For seven years, veteran animator and educator Marco Sensei has been tracking the performance of French animated films in France. He updates his all-time box-office chart, which is hosted on his forum Anime Agora, on an annual basis. With the 2020 numbers now in, we thought we’d share this excellent resource.
The chart (see it here) is a more or less complete list of French-produced animated features that have had a French theatrical run. It is ordered by number of entries (i.e. theater tickets sold) — a standard metric for box-office performance in France.
Other columns display the year of release, animation technique, maximum number of copies, and budget (not including prints and advertising). Data is broadly collected from public sources, with some coming from the subscription-based box-office tracker CBO.
The far-right column indicates how profitable the film was, according to an index created by Marco Sensei. For the purposes of his calculation, he estimates that a film grossed €1 million (USD$1.22 million) for every 110,000 entries, then measures this gross against the film’s budget:
A film that scores more than 100 (indicated by a light-green arrow) can be considered to have become profitable through its exhibition in French theaters alone.
Scores 1–99 (dark green) indicate that the film was ultimately profitable.
Between -1 and -30 (yellow) means the film didn’t turn a profit through French theatrical exhibition alone, but may have become profitable through other sources of revenue, such as tv rights and international sales.
Scoring between -31 and -70 (orange) indicates, again, that the film didn’t break even in French theaters, and is unlikely to have done so overall.
A red score — between -71 and -100 — means the film lost money (potentially a lot).
A question mark indicates the absence of reliable data. Yellowed-out rows are used for films that came out in 2020, and whose numbers are therefore not definitive (especially as their runs may resume when the pandemic wanes and French theaters reopen).
Films produced at the Paris-based Illumination Mac Guff, like the Despicable Me franchise, are omitted, as Illumination and its parent company Universal are American. So are co-productions between France and a large number of other countries, such as Waltz with Bashir.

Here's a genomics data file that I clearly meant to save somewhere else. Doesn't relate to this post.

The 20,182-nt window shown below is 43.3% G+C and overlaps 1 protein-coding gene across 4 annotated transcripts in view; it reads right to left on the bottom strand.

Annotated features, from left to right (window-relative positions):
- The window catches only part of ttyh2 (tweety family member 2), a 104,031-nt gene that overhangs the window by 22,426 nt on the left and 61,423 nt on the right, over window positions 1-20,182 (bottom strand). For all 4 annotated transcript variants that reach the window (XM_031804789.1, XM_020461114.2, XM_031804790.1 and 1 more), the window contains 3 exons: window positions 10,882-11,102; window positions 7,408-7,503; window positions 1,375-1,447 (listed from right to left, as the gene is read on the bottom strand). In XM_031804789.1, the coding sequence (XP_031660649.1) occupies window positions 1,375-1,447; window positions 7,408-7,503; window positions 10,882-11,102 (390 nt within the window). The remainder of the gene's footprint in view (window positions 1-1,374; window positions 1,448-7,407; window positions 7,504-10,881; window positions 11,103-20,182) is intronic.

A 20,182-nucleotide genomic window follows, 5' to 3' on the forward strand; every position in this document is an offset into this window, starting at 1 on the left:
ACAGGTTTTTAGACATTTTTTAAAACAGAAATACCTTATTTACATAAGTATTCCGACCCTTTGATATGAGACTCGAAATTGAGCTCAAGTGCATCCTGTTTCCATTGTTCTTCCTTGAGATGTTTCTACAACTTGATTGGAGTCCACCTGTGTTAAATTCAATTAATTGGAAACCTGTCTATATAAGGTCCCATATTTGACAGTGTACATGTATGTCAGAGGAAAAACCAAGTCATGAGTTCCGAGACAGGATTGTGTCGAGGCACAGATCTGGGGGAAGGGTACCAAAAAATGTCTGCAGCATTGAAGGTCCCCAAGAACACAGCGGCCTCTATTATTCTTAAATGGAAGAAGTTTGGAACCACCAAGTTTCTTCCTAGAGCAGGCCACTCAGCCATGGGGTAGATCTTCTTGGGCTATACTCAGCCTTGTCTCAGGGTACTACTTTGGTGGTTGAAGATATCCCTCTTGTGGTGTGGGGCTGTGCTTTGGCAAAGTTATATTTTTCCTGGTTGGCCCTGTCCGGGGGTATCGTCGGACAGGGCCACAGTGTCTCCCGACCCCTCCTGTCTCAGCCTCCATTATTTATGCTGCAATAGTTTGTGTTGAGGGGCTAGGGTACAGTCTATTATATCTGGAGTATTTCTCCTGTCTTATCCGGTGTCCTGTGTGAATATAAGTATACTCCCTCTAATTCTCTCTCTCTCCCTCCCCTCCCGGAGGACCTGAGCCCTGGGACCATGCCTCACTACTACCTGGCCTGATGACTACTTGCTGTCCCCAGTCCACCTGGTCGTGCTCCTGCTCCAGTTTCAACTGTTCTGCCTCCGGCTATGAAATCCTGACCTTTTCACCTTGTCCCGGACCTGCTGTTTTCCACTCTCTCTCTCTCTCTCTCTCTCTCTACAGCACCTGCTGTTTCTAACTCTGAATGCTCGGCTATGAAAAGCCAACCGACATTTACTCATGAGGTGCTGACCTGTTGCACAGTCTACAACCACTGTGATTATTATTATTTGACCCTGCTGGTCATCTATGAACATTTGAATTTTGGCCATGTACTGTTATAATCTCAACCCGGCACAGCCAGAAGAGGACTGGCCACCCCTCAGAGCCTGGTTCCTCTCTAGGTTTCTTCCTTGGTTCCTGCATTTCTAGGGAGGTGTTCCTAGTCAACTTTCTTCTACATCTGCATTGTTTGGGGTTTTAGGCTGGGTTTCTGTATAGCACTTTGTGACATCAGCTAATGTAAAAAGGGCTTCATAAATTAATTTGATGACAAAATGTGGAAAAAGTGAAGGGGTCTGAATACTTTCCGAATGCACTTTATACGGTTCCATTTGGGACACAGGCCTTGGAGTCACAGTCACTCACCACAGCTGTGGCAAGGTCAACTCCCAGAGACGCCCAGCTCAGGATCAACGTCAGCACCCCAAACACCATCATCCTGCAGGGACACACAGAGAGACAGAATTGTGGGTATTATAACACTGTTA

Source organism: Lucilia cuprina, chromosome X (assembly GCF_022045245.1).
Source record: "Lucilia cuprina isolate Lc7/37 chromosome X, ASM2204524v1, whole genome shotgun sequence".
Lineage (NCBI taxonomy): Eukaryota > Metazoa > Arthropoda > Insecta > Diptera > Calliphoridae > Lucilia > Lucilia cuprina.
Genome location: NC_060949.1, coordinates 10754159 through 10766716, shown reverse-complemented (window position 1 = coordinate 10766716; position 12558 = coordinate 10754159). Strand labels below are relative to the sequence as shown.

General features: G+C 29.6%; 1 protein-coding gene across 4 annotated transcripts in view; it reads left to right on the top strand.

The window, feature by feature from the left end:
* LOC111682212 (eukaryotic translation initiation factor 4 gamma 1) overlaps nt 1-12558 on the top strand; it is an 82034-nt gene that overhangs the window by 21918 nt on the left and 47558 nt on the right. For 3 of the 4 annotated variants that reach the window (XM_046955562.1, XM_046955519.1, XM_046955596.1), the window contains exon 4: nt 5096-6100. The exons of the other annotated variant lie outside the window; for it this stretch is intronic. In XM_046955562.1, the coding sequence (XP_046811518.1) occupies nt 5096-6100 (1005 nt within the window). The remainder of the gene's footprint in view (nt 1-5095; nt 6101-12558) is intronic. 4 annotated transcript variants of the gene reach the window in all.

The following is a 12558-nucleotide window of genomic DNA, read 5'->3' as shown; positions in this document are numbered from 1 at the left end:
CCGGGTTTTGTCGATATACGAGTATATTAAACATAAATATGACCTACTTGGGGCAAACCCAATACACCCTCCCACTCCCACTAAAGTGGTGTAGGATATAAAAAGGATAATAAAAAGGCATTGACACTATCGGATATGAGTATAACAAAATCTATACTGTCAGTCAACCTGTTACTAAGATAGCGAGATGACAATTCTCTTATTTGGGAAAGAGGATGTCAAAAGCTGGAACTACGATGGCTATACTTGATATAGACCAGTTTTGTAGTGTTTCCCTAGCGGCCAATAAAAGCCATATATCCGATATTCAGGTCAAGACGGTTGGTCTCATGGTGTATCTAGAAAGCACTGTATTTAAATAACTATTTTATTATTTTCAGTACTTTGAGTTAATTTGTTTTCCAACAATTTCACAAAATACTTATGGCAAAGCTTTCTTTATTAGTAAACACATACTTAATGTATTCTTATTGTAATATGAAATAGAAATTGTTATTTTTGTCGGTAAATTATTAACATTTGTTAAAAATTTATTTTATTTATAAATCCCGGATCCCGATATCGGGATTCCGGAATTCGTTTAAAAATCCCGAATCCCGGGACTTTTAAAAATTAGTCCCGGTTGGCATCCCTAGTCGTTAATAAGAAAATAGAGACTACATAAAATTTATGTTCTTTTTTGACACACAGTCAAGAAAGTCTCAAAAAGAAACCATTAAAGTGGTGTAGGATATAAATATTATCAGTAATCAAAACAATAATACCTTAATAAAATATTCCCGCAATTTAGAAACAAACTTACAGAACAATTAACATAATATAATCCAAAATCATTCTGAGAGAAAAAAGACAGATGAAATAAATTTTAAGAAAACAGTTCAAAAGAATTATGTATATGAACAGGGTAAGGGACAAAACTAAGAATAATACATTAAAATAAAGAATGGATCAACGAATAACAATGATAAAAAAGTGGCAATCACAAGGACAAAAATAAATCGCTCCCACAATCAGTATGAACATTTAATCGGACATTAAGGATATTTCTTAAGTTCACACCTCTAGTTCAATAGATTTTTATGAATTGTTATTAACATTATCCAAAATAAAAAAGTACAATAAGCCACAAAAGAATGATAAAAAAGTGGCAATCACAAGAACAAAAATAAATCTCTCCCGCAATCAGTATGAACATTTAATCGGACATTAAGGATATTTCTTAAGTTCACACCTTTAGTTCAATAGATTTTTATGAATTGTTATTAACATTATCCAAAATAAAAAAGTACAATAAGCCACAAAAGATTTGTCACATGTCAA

Marco Sensei has also left out Luc Besson’s Arthur and the Invisibles and its two sequels. Firstly, because they incorporate live action. Secondly, because their huge budgets (for France) — said to be €65 million (around US$79 million) per film — and the sequels’ poor performances make them complete outliers.
When he first started compiling the chart, Marco Sensei “wanted to understand if French animation was ‘in great shape,’ as we always heard in traditional media,” he tells Cartoon Brew. “I’ve found out that sometimes, films that are considered ‘succeses’ didn’t fare as well as the public may think.” He cites 2018’s Funan as an example. “And sometime it’s the opposite: a film completely ignored by the media gets a great score without anyone noticing it.”
A few things strike us. Notwithstanding France’s vaunted tradition of auteur animation, franchises dominate the chart’s summit. Five of the top ten films are Asterix films; another two, Lucky Luke and The Little Prince, are also based on massively popular and widely adapted literary properties.
Outside these franchises, France’s most successful director of animated films is surely Michel Ocelot. He broke out with his 1998 hit Kirikou and the Sorceress, which spawned a franchise of its own; two of his films, Azur & Asmar and Kirikou and the Wild Beasts, are in the top ten. After the success of the first Kirikou, episodes of his 1989 tv series Ciné si were released theatrically as the compilation film Princes and Princesses, which did well. Owing to its tiny budget, it scores an astronomical +1840 score in Marco Sensei’s profitability index.
Even the highest-grossing French films pale in comparison to the most popular Hollywood releases. The film at the top of Marco Sensei’s list, 2018’s Asterix: The Secret of the Magic Potion (image at top) drew 3,959,729 entries; the following year, Disney’s remake of The Lion King drew 10,017,995. (Of course, the Hollywood budgets are of a different order of magnitude, too.)
Finally — and unsurprisingly — 2020 has seen no outright hits. As in most territories, French theaters have contended with caps on capacity and temporary closures. Considering that, last year’s features did decent numbers: Yakari sold 335,144 tickets and all releases cleared the 100,000 mark. Overall, France’s box office was the highest-grossing in 2020.
With a growing number of features heading straight to streaming, we ask Marco Sensei whether he plans to change his approach to the chart in the future. “I would be interested in collecting stats from VOD/SVOD/streaming services on their exclusive movies,” he answers. “It would help to know how films fare on that sort of media compared to traditional theater distribution. But those stats are really hard to get at the moment.”